Is the U.S. Prepared to Accept a Defeat in Venezuela? – By Marco Teruggi

Is the U.S. Prepared to Accept a Defeat in Venezuela?

Flag of Venezuela

By Marco Teruggi – Pagina 12 – April 12, 2019

The attack should have been short since the Maduro administration was not strong enough to resist. This was the conviction of the United States as they carried out a strategy to overthrow him: they built a President 2.0 Juan Guaido; they gave him a fictionalized government, international recognition, a collective narrative among mass media companies, accelerated economic sanctions at different levels. Overlapping these variables, different results were expected to be achieved on their path of getting a forced negotiation or the toppling of the government.

Events did not take the planned course. First and most important, the breaking of the Bolivarian National Armed Force (FANB): a crucial element that should have happened but did not. A series of tactics were implemented for it, from internal conspiracy with the support of a lot of dollars, visas and guarantees, or the strategy of a latent threat of a possible U.S. intervention. A combination of bluff – an unloaded weapon pointed at your head – with built up dates to try to achieve a rupture, such as on February 23rd.     

The second event that should have occurred, despite the difficulty in defining a target, as Guaido supposedly building mass support in the streets. He boasted that 90 per cent of the population supports him. Pictures of his mass mobilization capacity show that the initial momentum on January 23, when his self-proclamation was acknowledged by Donald Trump through a tweet, lost strength. A major reason for this was the crisis of expectations that resulted from the unfulfilled promise of an immediate outcome. Another is that it was an artificial, communicational, diplomatic construction which could not gather more than the right’s historical rank-and-file supporters, characterized by a specific social, geographic class, living conditions, idiosyncrasy and symbolism. The opposition looked too much like themselves.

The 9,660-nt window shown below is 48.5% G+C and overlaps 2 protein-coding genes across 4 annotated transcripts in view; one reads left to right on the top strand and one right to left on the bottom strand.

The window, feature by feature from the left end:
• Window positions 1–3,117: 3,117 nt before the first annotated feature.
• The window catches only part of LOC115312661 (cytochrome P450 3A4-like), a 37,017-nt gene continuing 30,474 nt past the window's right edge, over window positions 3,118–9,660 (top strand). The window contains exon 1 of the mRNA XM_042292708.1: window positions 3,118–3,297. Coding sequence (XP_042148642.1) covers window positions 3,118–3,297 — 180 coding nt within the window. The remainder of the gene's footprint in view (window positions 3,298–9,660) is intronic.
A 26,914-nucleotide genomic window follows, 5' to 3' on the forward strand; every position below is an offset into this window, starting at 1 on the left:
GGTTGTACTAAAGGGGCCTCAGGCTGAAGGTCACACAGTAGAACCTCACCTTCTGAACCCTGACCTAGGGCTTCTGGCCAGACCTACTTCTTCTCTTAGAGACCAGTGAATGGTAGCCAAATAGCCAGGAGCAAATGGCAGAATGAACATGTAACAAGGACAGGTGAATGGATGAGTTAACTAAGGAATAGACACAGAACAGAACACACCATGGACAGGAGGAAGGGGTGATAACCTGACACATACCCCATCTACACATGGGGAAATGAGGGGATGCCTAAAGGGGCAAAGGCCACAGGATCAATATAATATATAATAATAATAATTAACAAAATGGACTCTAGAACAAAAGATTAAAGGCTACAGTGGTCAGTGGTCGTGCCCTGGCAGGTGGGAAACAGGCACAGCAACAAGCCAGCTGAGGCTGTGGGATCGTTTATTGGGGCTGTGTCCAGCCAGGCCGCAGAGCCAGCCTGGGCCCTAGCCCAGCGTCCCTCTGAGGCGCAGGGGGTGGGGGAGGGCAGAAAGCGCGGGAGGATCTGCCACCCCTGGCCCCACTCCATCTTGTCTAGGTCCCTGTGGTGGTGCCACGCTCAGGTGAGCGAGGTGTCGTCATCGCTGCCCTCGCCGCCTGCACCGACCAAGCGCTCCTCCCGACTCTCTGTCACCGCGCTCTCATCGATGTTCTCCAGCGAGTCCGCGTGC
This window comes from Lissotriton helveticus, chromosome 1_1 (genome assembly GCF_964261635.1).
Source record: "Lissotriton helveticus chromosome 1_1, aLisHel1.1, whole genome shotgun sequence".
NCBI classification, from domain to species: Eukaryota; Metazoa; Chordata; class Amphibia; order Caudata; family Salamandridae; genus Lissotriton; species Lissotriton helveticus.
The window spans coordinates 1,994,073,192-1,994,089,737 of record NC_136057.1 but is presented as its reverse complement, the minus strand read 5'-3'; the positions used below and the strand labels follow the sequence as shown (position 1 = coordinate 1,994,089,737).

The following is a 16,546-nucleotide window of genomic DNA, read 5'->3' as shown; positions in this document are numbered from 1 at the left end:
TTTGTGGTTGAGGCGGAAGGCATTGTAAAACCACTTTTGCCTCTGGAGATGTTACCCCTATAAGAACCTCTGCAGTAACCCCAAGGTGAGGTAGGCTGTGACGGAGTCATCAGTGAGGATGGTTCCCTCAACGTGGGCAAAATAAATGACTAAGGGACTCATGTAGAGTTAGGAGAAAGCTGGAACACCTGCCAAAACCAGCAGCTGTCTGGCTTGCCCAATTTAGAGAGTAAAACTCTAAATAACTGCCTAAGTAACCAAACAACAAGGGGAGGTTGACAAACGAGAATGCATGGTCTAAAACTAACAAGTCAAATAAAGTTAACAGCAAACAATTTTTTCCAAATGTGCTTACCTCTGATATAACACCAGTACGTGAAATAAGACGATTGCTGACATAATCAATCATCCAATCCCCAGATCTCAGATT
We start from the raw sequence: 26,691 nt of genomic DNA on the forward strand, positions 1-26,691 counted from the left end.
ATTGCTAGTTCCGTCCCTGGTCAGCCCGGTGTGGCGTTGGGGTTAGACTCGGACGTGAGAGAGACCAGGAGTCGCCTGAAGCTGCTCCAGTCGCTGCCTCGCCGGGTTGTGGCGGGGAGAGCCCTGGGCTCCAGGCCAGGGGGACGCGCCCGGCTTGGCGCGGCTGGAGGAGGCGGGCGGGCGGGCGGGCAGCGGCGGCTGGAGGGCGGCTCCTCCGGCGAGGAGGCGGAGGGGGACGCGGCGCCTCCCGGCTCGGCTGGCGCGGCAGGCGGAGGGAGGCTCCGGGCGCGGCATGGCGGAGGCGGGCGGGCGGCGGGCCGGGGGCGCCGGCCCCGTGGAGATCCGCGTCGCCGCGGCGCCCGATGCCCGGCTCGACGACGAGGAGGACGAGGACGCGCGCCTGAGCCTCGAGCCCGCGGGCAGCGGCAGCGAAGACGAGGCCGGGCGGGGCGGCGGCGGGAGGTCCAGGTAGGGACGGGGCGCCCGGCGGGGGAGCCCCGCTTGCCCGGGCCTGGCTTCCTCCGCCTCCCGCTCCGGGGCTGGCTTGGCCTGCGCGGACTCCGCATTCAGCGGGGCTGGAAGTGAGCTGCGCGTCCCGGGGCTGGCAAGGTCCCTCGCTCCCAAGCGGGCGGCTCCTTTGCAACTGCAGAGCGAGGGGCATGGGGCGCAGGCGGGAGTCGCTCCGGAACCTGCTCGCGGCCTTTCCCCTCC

Third was the attempt to take the poor to the streets; blackouts and the water shortages were the most favorable of the scenarios to provoke this. But the outcome was not what they expected either.  The clearer and wide reaching reality was the majority trying to solve their problems, individually, collectively, together with the Venezuelan Government. Sustained protests, fostered almost completely by the right, were scarce and without capacity to spread in the country.

Each of these variables has feedback points. The crisis of expectations is the result, for instance, of the fact that the Armed Force has not broken, that Guaido speaks of a hastiness that does not occur, with the conclusion that if they don’t succeed in any of their three targets, the last resort is an international intervention headed by the United States. That same interventionist narrative moves away from those who see Guaido as an alternative to the current political and economic situation. Calling on the majorities to achieve an international operation comes across evident obstacles.